“Countries must act urgently to enforce and strengthen laws and services, recommitting to a rights-based response,” says Maximina Jokonya, HER Voice Fund coordinator at the Global Network of Young People Living with HIV (Y+ Global). “Donors, meanwhile, must fund organisations led by communities and young people affected by HIV that are best placed to reach young women and girls with the support they need.”

To this end, GNP+ and Aidsfonds launched the End Paediatric AIDS in Children (EPIC) initiative at the 2022 International AIDS Conference to demand sustained and urgent action to realize the global pediatric HIV commitments in the Global AIDS Strategy and the 2021 Political Declaration on HIV/AIDS, adopted at the 2021 UN High-Level Meeting on AIDS.

Food, sanitary pads, school fees: It’s time HIV responses addressed girls’ lived realities

During COVID-19, hunger in many countries in which our networks work skyrocketed. Meanwhile, schools — sometimes a safer place than home for many girls — closed. Around the world, our member networks responded by providing food parcels or helping young girls return to school when facilities re-opened.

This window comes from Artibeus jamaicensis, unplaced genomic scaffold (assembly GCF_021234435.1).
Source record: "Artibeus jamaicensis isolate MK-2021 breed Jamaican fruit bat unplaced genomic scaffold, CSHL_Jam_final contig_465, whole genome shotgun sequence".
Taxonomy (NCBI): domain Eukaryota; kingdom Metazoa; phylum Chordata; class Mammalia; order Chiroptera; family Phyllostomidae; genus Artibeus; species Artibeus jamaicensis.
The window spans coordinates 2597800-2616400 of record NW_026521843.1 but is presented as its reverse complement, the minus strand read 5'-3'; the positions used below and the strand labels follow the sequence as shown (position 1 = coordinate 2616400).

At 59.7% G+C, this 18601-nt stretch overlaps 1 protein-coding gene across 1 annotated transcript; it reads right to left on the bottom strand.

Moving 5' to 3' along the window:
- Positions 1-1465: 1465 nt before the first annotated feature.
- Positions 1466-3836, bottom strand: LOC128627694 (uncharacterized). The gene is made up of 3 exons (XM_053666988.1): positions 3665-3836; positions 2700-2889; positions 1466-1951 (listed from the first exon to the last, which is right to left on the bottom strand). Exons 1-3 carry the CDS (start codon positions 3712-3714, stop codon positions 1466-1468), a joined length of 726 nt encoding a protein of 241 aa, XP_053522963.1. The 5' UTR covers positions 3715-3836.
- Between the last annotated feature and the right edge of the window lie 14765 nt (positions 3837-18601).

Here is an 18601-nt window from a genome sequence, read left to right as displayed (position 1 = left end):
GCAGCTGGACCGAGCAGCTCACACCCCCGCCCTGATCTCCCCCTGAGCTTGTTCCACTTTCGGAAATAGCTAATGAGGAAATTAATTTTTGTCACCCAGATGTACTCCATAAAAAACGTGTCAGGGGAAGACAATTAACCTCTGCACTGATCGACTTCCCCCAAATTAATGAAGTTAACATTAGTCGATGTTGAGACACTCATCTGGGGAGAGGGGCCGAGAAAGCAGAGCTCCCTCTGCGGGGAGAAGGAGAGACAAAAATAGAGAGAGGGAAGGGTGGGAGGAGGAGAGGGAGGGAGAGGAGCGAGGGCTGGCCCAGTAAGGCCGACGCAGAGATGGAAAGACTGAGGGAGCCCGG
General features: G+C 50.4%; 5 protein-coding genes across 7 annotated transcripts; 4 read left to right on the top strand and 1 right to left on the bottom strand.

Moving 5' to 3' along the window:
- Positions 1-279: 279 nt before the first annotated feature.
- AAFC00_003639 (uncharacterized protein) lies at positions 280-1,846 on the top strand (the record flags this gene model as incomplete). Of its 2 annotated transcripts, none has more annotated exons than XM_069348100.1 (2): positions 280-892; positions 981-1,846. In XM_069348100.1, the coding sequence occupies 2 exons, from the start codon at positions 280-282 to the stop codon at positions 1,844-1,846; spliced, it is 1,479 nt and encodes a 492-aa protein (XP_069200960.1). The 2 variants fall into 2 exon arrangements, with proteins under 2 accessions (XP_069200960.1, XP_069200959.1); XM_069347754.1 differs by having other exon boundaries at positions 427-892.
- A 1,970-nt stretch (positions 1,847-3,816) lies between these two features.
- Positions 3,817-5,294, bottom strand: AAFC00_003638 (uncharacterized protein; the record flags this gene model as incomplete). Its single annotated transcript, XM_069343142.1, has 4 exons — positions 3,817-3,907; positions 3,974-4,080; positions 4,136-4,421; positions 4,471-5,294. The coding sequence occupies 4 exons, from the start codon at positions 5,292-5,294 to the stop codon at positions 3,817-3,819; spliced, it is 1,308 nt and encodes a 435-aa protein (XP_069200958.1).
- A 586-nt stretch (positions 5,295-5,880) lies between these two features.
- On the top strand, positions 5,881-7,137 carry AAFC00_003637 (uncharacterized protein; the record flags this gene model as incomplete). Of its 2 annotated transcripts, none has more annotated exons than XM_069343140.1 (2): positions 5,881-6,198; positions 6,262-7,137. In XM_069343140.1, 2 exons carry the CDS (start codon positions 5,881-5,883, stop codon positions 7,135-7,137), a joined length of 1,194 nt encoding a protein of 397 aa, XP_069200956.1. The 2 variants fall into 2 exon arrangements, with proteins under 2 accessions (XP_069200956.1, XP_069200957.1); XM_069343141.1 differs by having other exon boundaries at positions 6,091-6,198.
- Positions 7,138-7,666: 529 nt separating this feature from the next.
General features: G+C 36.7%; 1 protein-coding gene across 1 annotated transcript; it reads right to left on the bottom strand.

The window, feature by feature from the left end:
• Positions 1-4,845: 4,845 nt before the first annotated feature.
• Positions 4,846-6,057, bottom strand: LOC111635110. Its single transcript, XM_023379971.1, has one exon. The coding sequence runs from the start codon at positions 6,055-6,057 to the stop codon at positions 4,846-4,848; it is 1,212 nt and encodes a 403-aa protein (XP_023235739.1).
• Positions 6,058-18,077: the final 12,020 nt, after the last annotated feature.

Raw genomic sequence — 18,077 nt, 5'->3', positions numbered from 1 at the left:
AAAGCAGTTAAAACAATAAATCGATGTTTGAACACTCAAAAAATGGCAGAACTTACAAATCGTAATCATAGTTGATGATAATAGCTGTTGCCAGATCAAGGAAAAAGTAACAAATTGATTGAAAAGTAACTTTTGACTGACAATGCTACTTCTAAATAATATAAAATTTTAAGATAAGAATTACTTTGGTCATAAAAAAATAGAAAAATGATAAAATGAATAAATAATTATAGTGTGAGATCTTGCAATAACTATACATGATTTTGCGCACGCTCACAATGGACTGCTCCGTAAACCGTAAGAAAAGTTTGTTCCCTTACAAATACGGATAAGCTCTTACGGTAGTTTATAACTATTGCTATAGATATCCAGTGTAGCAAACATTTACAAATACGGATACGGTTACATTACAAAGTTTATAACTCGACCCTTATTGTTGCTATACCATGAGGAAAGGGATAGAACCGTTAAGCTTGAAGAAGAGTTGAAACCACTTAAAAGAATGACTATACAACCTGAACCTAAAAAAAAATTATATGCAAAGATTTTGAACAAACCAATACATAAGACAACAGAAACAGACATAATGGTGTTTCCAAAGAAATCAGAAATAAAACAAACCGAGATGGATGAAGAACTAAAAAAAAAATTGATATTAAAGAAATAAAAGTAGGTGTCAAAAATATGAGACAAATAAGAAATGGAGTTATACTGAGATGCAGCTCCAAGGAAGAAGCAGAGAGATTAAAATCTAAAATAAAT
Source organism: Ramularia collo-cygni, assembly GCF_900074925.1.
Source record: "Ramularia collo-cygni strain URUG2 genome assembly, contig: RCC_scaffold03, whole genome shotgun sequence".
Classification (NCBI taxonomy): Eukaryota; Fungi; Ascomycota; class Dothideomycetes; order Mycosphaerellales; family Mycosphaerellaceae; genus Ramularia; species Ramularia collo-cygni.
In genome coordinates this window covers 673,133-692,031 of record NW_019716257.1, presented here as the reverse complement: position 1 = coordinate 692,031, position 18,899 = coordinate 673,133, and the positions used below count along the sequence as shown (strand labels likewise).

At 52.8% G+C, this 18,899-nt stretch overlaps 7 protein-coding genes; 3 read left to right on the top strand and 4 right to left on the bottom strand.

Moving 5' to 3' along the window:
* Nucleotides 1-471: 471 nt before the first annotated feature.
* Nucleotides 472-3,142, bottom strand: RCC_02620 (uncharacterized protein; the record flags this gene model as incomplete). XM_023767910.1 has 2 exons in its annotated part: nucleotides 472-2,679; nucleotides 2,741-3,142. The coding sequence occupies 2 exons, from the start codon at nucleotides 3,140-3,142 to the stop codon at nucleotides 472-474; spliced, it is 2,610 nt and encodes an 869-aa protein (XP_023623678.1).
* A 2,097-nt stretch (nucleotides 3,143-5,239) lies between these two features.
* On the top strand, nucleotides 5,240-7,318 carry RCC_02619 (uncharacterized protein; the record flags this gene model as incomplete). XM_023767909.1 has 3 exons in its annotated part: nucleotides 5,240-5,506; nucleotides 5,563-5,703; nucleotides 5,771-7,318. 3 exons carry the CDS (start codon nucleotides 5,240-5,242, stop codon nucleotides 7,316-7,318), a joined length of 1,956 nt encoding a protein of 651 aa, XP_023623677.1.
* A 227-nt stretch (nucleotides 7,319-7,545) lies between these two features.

“COVID-19 made everything worse,” says Wanjiku Njenga, who does regular community outreach among young women in her community. During the peak of COVID-19, demand soared for food, school fees and sanitary pads, she adds. “People still have not recovered.

Traditionally, the HIV response has been focused on access to medicines. However, more recently, programmes have expanded to begin to understand and address the biological, behavioural, social and economic drivers of young women’s heightened HIV risk. Early results of interventions are both promising and complex — and may be increasingly so as new, digital health tools are incorporated in the era of COVID-19.

“At 18, pregnant and confused, I would have wished that someone had listened to what I needed — not only providing me with the information I needed but also empowering me in ways that could have allowed me to provide for myself and my child,” Wanjiku Njenga says.